Ken Paxton may be impeached, but his anti-environment legacy will live on

It was the winter of 2015 and Ken Paxton, the newly elected lawyer normal of Texas, stood earlier than a lunchtime crowd of conservatives on the Texas Public Coverage Basis’s downtown headquarters in Austin. He was giving a gap keynote on “The Clear Energy Plan, the Warfare on Coal, and Why I Sued the EPA” alongside coal baron Robert Murray.

Paxton was in acquainted firm. The Basis, a right-wing assume tank, had organized an power and local weather coverage summit and stacked it with a who’s who of local weather deniers. Over the following two days, attendees would sit in on discussions that touted carbon dioxide because the “fuel of life” and condemned the federal authorities’s efforts to “shackle power.”

Because the sounds of clinking cutlery stuffed the room, Paxton broadcast what would turn into the defining campaign of his tenure: repeatedly suing the federal authorities — specifically over environmental regulation.

“Governor [Greg] Abbott instructed me as he swore me in, and I put my hand down, he stated, ‘You can be the busiest lawyer normal in Texas historical past,’” Paxton recalled. “We’ve truly sued the Obama administration now six instances,” he added to applause. 

Paxton’s political rise was swift; he went from state consultant to state senator to lawyer normal in simply three years. Brasher and extra brazen than even his arch-conservative predecessor, Abbott, Paxton would turn into a outstanding ally of President Trump.

He shared not solely the previous president’s anti-environmental and anti-immigration views, but in addition his Teflon-like high quality for deflecting his personal authorized troubles. Lower than six months into his first time period as lawyer normal, Paxton was indicted for securities fraud for allegedly persuading buyers to purchase inventory in a tech agency with out disclosing that he was being paid by the corporate to advertise its providers. He managed to flee trial for the following eight years, all of the whereas sustaining the assist of the Texas Republican occasion and the state’s voters, handily successful re-election in 2018 and 2022.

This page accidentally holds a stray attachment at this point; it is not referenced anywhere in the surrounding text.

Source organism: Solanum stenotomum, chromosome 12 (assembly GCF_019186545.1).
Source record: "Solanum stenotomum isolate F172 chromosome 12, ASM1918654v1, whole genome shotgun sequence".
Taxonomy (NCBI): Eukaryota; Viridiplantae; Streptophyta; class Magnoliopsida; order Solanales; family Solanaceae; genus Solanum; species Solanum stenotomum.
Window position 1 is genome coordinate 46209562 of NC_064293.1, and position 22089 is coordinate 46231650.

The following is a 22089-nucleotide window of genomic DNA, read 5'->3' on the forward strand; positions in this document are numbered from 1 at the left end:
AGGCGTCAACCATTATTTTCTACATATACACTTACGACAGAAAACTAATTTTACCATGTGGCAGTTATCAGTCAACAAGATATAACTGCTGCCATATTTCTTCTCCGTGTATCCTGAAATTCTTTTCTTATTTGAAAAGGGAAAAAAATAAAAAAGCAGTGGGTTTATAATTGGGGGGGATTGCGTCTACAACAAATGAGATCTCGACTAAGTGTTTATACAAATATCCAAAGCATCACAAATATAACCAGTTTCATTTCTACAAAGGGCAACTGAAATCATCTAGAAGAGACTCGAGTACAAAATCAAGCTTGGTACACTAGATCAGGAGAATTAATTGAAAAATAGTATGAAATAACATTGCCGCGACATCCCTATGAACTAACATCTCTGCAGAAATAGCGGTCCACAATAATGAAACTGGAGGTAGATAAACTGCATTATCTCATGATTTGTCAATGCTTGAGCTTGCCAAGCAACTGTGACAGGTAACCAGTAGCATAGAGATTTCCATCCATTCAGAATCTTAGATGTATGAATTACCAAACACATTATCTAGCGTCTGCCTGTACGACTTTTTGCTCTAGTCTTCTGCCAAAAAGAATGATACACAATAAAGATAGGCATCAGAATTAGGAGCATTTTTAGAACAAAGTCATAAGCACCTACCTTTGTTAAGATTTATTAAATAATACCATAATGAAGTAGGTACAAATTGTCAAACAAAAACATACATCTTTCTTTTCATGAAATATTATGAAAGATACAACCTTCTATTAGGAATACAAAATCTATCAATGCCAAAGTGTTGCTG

Paxton shakes Trump's handTexas Legal professional Basic Ken Paxton greets former U.S. President Donald Trump on the ‘Save America’ rally on October 22, 2022, in Robstown, Texas. Brandon Bell/Getty Photographs

Like Trump, nonetheless, Paxton’s brazenness is now catching as much as him. The lawyer normal’s undoing started in 2020, when senior officers in his workplace alleged that he had used his elected submit to serve the pursuits of actual property investor Nate Paul, a pal and marketing campaign donor. Based on the staffers, Paxton directed his workplace to analyze Paul’s rivals; in return, Paul allegedly helped him rework his Austin dwelling and employed a girl with whom Paxton was having an affair. When Paxton fired the staff who spoke out, they filed a whistleblower lawsuit for retaliation. That go well with was settled earlier this yr for $3.3 million. (Paxton has denied all allegations by the whistleblowers.) 

Texas taxpayers had been on the hook for that payout — a undeniable fact that didn’t sit properly even with the lawmakers who had beforehand turned a blind eye to Paxton’s indiscretions. By then the federal Justice Division had additionally begun investigating the whistleblowers’ claims, and his personal occasion lastly turned on him. In Could, legislators within the Texas Home voted to question Paxton by a depend of 121 to 23, a shocking rebuke from the Republican-led chamber. His trial within the Texas Senate begins on Tuesday.

Nonetheless, Paxton fulfilled Abbott’s prediction that he could be “the busiest lawyer normal in state historical past.” Throughout his eight years in workplace, Paxton participated in multistate lawsuits towards the federal authorities 45 instances, a charge thrice that of Abbott. Practically half of these instances involved power or environmental points, they usually fought to cease guidelines that will have lowered carbon dioxide emissions from energy vegetation, elevated protections for rivers and streams, lower air pollution from vehicles and vehicles, and utilized different environmental protections.

A bubble chart showing Ken Paxton's multistate cases by policy area. The largest category is Environment, with 15 cases.

Grist / Clayton Aldern

On the identical time, Paxton centralized state authority over environmental litigation within the lawyer normal. His workplace backed laws requiring neighborhood teams and counties to offer the lawyer normal first dibs on environmental lawsuits. The ensuing regulation has hamstrung environmental teams and county attorneys in Houston and Port Arthur from suing main polluters. Native officers and environmental advocates say that Paxton’s workplace has in flip let firms off with only a slap on the wrist.